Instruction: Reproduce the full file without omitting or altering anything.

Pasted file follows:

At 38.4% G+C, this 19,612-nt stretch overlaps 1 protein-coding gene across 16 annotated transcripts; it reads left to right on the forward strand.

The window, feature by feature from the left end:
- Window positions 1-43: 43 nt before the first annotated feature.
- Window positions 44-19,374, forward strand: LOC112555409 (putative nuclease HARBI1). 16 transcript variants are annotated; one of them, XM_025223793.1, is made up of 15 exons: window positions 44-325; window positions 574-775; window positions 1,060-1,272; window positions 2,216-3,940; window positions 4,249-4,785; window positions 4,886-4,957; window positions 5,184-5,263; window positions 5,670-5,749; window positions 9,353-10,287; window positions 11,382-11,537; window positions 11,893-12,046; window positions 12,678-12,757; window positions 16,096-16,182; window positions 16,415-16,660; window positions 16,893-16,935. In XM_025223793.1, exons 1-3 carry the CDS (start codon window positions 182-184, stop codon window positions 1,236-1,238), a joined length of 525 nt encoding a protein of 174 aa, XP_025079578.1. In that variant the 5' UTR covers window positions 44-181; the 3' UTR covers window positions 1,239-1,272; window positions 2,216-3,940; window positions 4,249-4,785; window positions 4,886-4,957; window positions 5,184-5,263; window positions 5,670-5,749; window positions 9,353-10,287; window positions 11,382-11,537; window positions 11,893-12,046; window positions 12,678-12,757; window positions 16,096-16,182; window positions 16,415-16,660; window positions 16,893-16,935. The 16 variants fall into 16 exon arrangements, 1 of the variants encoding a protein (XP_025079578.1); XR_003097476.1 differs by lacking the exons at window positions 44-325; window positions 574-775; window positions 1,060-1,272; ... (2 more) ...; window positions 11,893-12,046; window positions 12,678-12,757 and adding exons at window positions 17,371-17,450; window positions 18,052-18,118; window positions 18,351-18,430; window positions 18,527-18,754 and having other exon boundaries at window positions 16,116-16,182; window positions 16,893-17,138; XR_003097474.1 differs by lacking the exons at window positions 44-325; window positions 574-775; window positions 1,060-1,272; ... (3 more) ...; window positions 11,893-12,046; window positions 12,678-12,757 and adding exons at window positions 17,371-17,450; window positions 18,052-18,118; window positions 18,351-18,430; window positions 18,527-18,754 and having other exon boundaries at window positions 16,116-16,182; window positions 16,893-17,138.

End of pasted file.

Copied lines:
At 38.4% G+C, this 19,612-nt stretch overlaps 1 protein-coding gene across 16 annotated transcripts; it reads left to right on the forward strand.

The window, feature by feature from the left end:
- Window positions 1-43: 43 nt before the first annotated feature.
- Window positions 44-19,374, forward strand: LOC112555409 (putative nuclease HARBI1). 16 transcript variants are annotated; one of them, XM_025223793.1, is made up of 15 exons: window positions 44-325; window positions 574-775; window positions 1,060-1,272; window positions 2,216-3,940; window positions 4,249-4,785; window positions 4,886-4,957; window positions 5,184-5,263; window positions 5,670-5,749; window positions 9,353-10,287; window positions 11,382-11,537; window positions 11,893-12,046; window positions 12,678-12,757; window positions 16,096-16,182; window positions 16,415-16,660; window positions 16,893-16,935. In XM_025223793.1, exons 1-3 carry the CDS (start codon window positions 182-184, stop codon window positions 1,236-1,238), a joined length of 525 nt encoding a protein of 174 aa, XP_025079578.1. In that variant the 5' UTR covers window positions 44-181; the 3' UTR covers window positions 1,239-1,272; window positions 2,216-3,940; window positions 4,249-4,785; window positions 4,886-4,957; window positions 5,184-5,263; window positions 5,670-5,749; window positions 9,353-10,287; window positions 11,382-11,537; window positions 11,893-12,046; window positions 12,678-12,757; window positions 16,096-16,182; window positions 16,415-16,660; window positions 16,893-16,935. The 16 variants fall into 16 exon arrangements, 1 of the variants encoding a protein (XP_025079578.1); XR_003097476.1 differs by lacking the exons at window positions 44-325; window positions 574-775; window positions 1,060-1,272; ... (2 more) ...; window positions 11,893-12,046; window positions 12,678-12,757 and adding exons at window positions 17,371-17,450; window positions 18,052-18,118; window positions 18,351-18,430; window positions 18,527-18,754 and having other exon boundaries at window positions 16,116-16,182; window positions 16,893-17,138; XR_003097474.1 differs by lacking the exons at window positions 44-325; window positions 574-775; window positions 1,060-1,272; ... (3 more) ...; window positions 11,893-12,046; window positions 12,678-12,757 and adding exons at window positions 17,371-17,450; window positions 18,052-18,118; window positions 18,351-18,430; window positions 18,527-18,754 and having other exon boundaries at window positions 16,116-16,182; window positions 16,893-17,138.